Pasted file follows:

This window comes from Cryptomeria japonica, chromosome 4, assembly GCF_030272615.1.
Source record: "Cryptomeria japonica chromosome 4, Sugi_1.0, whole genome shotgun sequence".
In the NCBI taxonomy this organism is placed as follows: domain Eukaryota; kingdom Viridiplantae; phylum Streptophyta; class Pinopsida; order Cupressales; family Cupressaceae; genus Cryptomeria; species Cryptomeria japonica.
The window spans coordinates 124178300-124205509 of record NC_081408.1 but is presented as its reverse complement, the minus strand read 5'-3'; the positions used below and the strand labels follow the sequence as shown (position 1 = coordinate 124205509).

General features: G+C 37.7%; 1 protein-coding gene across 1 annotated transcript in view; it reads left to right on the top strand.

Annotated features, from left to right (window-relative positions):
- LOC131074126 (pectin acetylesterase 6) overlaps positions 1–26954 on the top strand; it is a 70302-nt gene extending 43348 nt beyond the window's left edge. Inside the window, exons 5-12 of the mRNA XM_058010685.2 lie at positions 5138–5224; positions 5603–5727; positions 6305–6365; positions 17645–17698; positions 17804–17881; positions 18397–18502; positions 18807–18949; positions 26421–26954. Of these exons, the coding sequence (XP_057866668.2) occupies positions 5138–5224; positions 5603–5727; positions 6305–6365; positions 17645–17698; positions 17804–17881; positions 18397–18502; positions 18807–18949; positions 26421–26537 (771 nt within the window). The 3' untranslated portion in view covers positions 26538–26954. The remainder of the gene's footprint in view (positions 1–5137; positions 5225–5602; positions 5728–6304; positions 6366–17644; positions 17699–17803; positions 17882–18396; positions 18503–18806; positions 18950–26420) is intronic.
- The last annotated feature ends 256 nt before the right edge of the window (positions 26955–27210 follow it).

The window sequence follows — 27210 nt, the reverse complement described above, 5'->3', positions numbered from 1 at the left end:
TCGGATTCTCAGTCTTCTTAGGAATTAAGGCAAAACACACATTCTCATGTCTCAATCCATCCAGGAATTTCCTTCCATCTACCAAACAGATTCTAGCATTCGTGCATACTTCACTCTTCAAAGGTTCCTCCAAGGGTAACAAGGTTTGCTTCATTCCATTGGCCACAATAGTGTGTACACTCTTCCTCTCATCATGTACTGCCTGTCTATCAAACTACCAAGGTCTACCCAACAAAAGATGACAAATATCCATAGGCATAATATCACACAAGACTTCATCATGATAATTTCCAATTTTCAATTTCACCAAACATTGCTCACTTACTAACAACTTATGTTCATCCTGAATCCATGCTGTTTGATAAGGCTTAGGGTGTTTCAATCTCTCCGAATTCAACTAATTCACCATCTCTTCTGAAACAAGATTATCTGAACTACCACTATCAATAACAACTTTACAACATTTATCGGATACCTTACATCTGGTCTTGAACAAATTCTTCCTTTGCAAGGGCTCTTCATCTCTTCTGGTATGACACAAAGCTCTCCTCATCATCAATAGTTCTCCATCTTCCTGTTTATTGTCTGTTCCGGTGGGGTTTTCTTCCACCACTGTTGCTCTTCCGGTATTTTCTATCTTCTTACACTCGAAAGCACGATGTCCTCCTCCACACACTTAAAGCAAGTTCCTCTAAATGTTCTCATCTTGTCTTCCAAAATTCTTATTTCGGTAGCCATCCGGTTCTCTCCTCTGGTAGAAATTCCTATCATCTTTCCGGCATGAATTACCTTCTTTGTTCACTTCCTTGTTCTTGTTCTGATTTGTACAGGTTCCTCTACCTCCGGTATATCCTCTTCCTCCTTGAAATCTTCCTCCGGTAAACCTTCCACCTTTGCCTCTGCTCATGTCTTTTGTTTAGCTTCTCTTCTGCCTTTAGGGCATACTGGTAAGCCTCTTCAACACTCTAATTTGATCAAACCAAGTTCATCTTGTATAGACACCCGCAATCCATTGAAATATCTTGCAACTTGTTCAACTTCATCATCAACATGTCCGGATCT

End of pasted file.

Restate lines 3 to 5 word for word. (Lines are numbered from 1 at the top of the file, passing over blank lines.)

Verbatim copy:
In the NCBI taxonomy this organism is placed as follows: domain Eukaryota; kingdom Viridiplantae; phylum Streptophyta; class Pinopsida; order Cupressales; family Cupressaceae; genus Cryptomeria; species Cryptomeria japonica.
The window spans coordinates 124178300-124205509 of record NC_081408.1 but is presented as its reverse complement, the minus strand read 5'-3'; the positions used below and the strand labels follow the sequence as shown (position 1 = coordinate 124205509).

General features: G+C 37.7%; 1 protein-coding gene across 1 annotated transcript in view; it reads left to right on the top strand.